Tech sector companies are far from angels on the issue of equality. Despite losing her case last week, Ellen Pao's lawsuit against Kleiner Perkins Caufield & Byers, drew attention to the tech industry's "boys club" culture and gender imbalances. But when it comes to gay and lesbian equality, this industry is vocal in its defense of it, combative and willing to challenge political leaders.
This strong stance is born of a combination of moral belief and business reality. Technology companies were among the first in the nation to adopt non-discrimination policies, offer diversity training, and extend partner benefits to same-sex couples to improve, in part, their ability to compete for employees.
Belief in equality is now so embedded in the tech workplace that "religious objection" laws, such as the one recently signed by Indiana's governor, are viewed with shock and outrage and seen as throwbacks to earlier, less-tolerant eras in the nation's history. Critics say these laws, such as the one in Indiana, allow a business owner to deny service to someone and cite religious grounds.
The law also puts Indiana's tech companies at a competitive disadvantage. The tech industry workforce is well-paid, educated and mobile. Industry leaders are warning Indiana that its unwelcoming law will discourage workers from relocating to this state and it may prompt some talent to leave.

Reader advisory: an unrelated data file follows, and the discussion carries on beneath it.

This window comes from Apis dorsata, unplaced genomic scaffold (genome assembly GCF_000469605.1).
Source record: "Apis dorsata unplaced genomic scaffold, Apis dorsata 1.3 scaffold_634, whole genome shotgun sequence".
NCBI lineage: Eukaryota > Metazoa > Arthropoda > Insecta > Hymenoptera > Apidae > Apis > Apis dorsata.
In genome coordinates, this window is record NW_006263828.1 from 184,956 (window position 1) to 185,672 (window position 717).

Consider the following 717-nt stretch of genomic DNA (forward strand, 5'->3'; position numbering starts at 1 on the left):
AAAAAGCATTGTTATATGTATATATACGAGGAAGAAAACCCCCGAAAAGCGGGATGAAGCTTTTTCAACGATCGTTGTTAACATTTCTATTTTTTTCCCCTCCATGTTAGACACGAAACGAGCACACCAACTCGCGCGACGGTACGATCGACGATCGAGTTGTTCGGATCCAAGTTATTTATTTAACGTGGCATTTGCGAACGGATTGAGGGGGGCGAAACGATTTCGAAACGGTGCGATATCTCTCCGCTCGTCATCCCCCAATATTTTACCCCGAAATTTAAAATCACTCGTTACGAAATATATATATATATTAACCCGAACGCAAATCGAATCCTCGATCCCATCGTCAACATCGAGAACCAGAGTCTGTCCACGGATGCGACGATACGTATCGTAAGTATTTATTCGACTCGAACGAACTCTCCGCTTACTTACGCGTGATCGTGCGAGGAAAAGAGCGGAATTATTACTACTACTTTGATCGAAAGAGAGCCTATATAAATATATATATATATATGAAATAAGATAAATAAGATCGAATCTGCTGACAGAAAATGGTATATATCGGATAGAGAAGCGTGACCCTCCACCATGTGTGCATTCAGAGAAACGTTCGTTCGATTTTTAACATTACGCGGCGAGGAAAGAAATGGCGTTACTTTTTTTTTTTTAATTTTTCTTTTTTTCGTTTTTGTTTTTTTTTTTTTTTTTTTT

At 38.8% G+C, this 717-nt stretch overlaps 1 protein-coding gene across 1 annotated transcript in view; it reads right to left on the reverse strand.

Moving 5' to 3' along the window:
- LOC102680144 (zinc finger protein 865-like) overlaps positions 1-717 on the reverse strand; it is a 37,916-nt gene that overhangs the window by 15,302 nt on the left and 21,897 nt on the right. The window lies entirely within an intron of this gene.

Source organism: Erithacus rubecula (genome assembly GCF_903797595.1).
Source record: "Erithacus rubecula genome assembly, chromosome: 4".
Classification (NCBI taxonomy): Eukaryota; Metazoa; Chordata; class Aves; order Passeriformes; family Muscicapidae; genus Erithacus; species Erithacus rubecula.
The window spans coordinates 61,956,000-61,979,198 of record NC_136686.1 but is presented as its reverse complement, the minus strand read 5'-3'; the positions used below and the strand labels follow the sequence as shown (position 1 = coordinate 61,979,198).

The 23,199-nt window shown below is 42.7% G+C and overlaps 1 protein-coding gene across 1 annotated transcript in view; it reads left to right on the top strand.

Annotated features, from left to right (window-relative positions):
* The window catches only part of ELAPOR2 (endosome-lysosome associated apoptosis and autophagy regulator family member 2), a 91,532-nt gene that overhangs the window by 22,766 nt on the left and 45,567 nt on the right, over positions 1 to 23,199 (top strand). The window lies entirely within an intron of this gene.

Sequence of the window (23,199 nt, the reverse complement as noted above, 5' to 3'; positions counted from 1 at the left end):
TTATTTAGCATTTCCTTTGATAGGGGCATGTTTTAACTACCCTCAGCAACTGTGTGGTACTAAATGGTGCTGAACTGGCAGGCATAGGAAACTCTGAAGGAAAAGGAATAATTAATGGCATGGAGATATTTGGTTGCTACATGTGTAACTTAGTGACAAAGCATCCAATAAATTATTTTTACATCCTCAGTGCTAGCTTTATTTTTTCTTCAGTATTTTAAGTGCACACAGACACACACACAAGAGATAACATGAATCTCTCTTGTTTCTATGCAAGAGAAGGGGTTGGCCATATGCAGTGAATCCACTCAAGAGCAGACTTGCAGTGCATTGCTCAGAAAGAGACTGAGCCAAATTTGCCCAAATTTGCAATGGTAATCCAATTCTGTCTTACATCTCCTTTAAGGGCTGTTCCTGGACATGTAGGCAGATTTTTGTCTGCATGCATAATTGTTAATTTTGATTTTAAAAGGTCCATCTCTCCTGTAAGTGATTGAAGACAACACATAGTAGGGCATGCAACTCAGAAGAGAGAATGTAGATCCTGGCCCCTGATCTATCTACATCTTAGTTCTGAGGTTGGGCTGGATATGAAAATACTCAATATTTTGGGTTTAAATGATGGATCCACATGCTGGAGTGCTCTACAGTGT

This warning could not be truer for Patrick Kozub, who graduated in 2014 from Indiana University (UI) Bloomington with a bachelor's degree in computer science. He is working with three other UI graduates on a big data startup, and they have an ongoing relationship with the university in their research. They named their company Quarry Labs, a reference to the state's limestone mining history. It's a name that "underscores the pride we have in our connections to Indiana by drawing a connection between our data mining expertise and one of the prominent industries of the state," Kozub said.
Kozub has read the text of the new law and is disturbed by its broadness and the level at which it allows people to turn someone away "based on any parameter they like, and of course this does include being gay."
"I never had issues of people not accepting me," said Kozub, who came out as gay while a high school student in Indiana. "I'm very proud of the fact that I was there and made so many wonderful friends and learned so many good things." He said he knows no one who would approve of such discrimination.
Kozub recently took an IT job in Rochester, N.Y., but that was before Indiana Gov. Mike Pence signed this controversial law, and his decision to move wasn't in response to the law. The company offered a short-term contract, which is what he wanted as he works to get Quarry Labs off the ground. The employer also has strong anti-discrimination policies, and he has friends and family nearby.
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